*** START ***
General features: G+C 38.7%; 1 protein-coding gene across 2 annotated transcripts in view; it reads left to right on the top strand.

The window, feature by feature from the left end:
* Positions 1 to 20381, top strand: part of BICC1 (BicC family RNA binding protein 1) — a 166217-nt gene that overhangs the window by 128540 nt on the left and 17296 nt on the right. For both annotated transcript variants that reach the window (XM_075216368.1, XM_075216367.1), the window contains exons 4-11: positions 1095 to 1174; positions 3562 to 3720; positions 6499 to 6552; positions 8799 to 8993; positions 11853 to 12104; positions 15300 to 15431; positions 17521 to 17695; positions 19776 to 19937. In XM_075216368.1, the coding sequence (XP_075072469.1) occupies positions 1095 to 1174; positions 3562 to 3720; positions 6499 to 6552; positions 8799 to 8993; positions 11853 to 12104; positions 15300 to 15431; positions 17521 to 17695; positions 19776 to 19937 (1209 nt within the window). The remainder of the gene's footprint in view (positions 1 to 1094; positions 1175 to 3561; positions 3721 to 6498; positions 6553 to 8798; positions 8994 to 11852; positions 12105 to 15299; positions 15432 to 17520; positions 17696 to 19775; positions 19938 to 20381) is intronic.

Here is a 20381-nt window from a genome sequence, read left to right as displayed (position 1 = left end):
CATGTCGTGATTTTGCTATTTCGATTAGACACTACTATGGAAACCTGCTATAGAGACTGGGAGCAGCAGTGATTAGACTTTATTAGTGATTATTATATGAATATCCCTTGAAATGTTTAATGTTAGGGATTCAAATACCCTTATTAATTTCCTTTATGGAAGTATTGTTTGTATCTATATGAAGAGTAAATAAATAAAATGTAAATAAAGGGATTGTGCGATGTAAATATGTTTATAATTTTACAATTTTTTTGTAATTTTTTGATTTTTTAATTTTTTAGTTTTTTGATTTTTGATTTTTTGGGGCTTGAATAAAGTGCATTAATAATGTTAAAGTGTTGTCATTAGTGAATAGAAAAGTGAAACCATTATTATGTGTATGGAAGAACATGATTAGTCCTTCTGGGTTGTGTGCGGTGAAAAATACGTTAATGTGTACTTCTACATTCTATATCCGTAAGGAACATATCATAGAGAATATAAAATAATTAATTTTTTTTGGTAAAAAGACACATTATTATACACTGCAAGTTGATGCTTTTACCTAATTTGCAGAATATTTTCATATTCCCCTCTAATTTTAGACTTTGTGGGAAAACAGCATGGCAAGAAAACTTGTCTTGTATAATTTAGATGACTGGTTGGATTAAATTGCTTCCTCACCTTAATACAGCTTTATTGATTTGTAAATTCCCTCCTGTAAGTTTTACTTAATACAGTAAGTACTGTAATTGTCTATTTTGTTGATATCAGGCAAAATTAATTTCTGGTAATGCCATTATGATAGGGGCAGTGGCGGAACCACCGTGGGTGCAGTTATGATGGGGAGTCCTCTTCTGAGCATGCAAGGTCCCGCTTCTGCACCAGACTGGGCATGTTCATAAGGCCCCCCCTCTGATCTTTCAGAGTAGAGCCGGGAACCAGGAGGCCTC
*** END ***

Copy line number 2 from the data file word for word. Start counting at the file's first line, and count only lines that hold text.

The window, feature by feature from the left end: